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Who’s Afraid of Halloween?
Is dressing up as ghosts and goblins harmless fun or a celebration of evil?

When I was a young tyke living in Montreal, Halloween was my favourite holiday after Christmas and my birthday. Christmas meant loads of gifts and my birthday party included chocolate cake. But Halloween unleashed all sorts of spooky fun. I got to wear a cool costume and parade around the neighbourhood after dark with my pals. My dad and mom stood at the end of the block bundled up in their winter coats—if it was cold on those late October nights, I never felt it—as I went up and down the street, knocking on doors requesting a “trick or treat.”

I always finished at my grandparents’ house—they lived next door to us. Imagine their surprise when I took off my mask to show them that it was me all along! They never would have guessed, even though my dad was obviously lurking in the front bushes. The best part of the night was coming home and going through all that candy. Pumpkinful after pumpkinful of it! If I was careful, I could ration out my loot right through to Christmas.

Of course, I always carried my UNICEF box with me. Our Catholic-school teachers gave us a lecture on Halloween afternoon about how there were children in Africa who were not as fortunate as we were, so it was with a Christian sense of duty that we held out both our boxes and our plastic loot pumpkins.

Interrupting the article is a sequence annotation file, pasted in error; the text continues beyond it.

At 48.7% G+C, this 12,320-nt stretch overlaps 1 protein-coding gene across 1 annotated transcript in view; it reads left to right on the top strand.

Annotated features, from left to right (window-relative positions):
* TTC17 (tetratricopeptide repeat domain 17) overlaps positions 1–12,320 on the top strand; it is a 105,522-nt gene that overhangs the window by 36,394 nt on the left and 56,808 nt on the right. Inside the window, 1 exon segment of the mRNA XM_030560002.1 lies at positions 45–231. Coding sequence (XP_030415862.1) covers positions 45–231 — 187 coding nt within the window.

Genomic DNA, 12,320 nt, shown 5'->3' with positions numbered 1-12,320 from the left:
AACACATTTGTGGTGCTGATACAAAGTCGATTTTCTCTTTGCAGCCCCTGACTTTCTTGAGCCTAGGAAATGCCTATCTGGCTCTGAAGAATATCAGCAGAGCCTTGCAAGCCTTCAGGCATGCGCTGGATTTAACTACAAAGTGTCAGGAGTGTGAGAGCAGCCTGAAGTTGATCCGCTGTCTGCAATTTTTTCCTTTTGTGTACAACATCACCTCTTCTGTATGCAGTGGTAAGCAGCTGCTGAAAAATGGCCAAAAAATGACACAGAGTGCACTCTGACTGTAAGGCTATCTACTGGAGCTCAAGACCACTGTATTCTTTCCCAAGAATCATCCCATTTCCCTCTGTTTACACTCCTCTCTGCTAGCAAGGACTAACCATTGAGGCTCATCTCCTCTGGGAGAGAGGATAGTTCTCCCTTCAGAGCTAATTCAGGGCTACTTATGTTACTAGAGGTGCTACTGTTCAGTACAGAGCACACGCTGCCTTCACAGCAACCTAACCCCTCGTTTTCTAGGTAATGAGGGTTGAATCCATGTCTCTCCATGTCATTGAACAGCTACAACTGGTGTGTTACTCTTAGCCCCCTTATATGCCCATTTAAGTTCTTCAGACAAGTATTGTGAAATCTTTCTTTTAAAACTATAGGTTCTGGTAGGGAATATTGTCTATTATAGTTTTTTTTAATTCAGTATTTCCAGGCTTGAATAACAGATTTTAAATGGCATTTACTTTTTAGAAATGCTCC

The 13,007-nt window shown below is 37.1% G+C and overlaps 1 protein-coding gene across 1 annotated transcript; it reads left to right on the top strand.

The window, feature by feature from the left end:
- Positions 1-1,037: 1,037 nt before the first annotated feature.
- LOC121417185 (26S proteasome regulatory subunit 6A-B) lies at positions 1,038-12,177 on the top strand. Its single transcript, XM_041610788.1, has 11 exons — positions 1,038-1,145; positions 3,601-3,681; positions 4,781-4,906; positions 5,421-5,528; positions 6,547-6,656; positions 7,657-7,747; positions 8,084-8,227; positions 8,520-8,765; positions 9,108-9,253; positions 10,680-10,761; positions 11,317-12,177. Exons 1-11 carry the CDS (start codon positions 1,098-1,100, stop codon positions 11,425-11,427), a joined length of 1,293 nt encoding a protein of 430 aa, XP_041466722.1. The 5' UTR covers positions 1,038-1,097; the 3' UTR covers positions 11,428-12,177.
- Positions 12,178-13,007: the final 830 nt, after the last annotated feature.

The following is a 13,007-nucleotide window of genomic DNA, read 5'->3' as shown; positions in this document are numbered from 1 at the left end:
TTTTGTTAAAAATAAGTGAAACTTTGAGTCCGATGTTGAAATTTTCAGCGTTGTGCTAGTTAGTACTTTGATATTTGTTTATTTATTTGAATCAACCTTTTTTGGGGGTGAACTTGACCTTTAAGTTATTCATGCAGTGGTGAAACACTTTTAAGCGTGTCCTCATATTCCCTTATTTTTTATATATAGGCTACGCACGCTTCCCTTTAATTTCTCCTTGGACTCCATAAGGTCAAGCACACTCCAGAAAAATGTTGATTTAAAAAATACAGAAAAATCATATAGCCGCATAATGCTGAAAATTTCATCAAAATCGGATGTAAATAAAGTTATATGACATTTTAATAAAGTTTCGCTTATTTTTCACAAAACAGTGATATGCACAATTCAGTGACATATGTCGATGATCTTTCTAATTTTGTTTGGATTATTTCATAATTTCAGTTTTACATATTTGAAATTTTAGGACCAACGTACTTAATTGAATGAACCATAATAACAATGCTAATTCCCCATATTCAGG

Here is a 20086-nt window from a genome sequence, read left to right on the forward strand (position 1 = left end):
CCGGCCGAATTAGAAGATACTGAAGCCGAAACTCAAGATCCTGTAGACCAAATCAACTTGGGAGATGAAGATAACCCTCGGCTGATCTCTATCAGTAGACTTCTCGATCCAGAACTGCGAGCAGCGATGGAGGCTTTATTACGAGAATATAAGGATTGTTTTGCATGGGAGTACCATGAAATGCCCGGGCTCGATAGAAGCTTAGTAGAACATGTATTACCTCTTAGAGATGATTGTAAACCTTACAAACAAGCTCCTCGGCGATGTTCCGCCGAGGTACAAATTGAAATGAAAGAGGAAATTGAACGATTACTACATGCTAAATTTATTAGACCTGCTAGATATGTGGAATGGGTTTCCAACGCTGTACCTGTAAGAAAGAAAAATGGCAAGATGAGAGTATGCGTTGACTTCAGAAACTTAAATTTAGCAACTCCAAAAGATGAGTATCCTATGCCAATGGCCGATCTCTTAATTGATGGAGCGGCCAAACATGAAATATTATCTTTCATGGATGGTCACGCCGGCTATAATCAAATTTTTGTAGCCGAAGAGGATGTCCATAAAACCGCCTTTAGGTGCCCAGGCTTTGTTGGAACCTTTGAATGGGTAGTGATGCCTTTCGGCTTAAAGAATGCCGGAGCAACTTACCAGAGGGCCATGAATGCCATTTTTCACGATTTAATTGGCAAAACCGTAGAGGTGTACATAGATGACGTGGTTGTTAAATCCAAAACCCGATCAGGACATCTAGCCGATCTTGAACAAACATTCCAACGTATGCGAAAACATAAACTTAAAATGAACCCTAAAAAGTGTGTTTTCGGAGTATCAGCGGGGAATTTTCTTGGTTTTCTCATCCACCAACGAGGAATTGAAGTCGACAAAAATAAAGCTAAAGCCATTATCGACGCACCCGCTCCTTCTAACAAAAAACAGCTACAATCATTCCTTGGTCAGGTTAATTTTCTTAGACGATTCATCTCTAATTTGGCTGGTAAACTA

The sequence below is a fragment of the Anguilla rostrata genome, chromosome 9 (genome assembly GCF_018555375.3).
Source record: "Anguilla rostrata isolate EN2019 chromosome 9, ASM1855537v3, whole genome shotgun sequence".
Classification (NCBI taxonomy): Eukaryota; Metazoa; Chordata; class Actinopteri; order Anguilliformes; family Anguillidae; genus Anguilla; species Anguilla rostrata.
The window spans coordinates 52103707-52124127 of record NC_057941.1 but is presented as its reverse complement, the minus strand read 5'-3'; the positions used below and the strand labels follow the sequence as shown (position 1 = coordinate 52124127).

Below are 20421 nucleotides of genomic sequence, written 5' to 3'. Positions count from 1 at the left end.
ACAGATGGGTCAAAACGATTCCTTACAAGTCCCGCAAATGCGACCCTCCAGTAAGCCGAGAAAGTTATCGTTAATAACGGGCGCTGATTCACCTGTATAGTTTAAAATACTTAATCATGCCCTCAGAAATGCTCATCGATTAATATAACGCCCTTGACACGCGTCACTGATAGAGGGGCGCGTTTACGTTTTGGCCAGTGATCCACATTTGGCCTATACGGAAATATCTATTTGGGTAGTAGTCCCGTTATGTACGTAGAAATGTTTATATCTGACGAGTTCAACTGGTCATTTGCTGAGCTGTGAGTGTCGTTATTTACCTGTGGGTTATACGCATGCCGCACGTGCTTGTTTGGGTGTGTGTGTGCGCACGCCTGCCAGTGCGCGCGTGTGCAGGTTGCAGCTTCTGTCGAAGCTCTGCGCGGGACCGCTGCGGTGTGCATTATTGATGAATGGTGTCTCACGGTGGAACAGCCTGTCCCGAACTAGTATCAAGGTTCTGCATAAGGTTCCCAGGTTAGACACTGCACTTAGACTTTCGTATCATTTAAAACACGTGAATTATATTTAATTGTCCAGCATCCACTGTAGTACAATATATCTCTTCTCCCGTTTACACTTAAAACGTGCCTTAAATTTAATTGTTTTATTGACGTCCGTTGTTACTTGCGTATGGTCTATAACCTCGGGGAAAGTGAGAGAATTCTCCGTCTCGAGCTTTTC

Halloween was good clean fun that I outgrew near the end of primary school, just like graduating from MAD magazine to National Lampoon. So I was surprised to hear that Halloween these days is not regarded by all as an innocent night of fun. In recent years, some Christians have looked askance at the hordes of little kids in devil masks and witches costumes, imagining what dark Satanic conspiracies or witchcraft might be brewing in the bosoms of five- and six-year-olds. With the best of intentions, some would prefer their kids go AWOL rather than participate in what they perceive as an unholy night.

If you poll the young trick-or-treaters who ring your doorbell on October 31st, I dare say that none of them would understand what all the fuss is about. But concerns about our children’s spiritual health should not be taken lightly. Perhaps Halloween can be an opportunity to reinforce the Christian faith without spoiling kids’ fun. After all, it is the precursor to All Saints or All Hallows Day, which celebrates the sacrifice and devotion of saints who died faithful to Christ. Why not transform this pagan holiday into a Christian one (see sidebar for suggestions)?

In the New Testament, Jesus said, “Let the little children come to me, and do not hinder them, for the Kingdom of God belongs to such as these. Truly I tell you, anyone who will not receive the Kingdom of God like a little child will never enter it” (Mark 10:15-16). Rather than looking at life through the prism of our fears, it might be worth trying to see it through the eyes of innocent children.

Don’t be scared of Halloween. Instead use the holiday as an opportunity to share the message of how God brought life and love into a world broken by sin. He has the ultimate victory over the devil and the forces of darkness.









Originally published in Faith & Friends, October, 2006.




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